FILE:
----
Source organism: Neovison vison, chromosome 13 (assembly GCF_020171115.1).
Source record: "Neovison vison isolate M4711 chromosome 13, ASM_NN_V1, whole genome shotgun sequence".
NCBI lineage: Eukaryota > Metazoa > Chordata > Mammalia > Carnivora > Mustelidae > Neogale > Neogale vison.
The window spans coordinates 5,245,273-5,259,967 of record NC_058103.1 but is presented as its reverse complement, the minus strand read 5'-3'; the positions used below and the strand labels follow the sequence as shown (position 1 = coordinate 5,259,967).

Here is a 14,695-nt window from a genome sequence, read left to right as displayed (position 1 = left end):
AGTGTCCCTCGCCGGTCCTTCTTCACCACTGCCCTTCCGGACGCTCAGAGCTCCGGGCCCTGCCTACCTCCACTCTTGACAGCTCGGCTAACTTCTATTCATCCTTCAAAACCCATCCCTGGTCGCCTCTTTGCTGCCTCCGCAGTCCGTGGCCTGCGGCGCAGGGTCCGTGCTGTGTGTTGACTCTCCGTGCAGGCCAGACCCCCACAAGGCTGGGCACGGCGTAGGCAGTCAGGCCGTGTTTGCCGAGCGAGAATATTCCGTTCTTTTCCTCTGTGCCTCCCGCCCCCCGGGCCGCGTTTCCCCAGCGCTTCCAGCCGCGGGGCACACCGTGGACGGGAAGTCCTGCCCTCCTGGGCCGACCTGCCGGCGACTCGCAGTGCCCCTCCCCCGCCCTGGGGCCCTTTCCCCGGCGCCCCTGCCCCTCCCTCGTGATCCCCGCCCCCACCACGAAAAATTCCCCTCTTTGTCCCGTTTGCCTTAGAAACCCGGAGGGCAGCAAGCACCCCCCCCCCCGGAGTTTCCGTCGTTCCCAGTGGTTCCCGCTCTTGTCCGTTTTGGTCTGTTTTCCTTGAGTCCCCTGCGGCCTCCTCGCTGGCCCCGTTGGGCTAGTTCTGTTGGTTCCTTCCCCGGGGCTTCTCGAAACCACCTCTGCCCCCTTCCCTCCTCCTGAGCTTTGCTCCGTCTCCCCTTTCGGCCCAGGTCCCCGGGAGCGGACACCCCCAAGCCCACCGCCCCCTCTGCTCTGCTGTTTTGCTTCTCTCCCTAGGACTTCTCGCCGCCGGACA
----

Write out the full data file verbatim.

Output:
Source organism: Neovison vison, chromosome 13 (assembly GCF_020171115.1).
Source record: "Neovison vison isolate M4711 chromosome 13, ASM_NN_V1, whole genome shotgun sequence".
NCBI lineage: Eukaryota > Metazoa > Chordata > Mammalia > Carnivora > Mustelidae > Neogale > Neogale vison.
The window spans coordinates 5,245,273-5,259,967 of record NC_058103.1 but is presented as its reverse complement, the minus strand read 5'-3'; the positions used below and the strand labels follow the sequence as shown (position 1 = coordinate 5,259,967).

Here is a 14,695-nt window from a genome sequence, read left to right as displayed (position 1 = left end):
AGTGTCCCTCGCCGGTCCTTCTTCACCACTGCCCTTCCGGACGCTCAGAGCTCCGGGCCCTGCCTACCTCCACTCTTGACAGCTCGGCTAACTTCTATTCATCCTTCAAAACCCATCCCTGGTCGCCTCTTTGCTGCCTCCGCAGTCCGTGGCCTGCGGCGCAGGGTCCGTGCTGTGTGTTGACTCTCCGTGCAGGCCAGACCCCCACAAGGCTGGGCACGGCGTAGGCAGTCAGGCCGTGTTTGCCGAGCGAGAATATTCCGTTCTTTTCCTCTGTGCCTCCCGCCCCCCGGGCCGCGTTTCCCCAGCGCTTCCAGCCGCGGGGCACACCGTGGACGGGAAGTCCTGCCCTCCTGGGCCGACCTGCCGGCGACTCGCAGTGCCCCTCCCCCGCCCTGGGGCCCTTTCCCCGGCGCCCCTGCCCCTCCCTCGTGATCCCCGCCCCCACCACGAAAAATTCCCCTCTTTGTCCCGTTTGCCTTAGAAACCCGGAGGGCAGCAAGCACCCCCCCCCCCGGAGTTTCCGTCGTTCCCAGTGGTTCCCGCTCTTGTCCGTTTTGGTCTGTTTTCCTTGAGTCCCCTGCGGCCTCCTCGCTGGCCCCGTTGGGCTAGTTCTGTTGGTTCCTTCCCCGGGGCTTCTCGAAACCACCTCTGCCCCCTTCCCTCCTCCTGAGCTTTGCTCCGTCTCCCCTTTCGGCCCAGGTCCCCGGGAGCGGACACCCCCAAGCCCACCGCCCCCTCTGCTCTGCTGTTTTGCTTCTCTCCCTAGGACTTCTCGCCGCCGGACA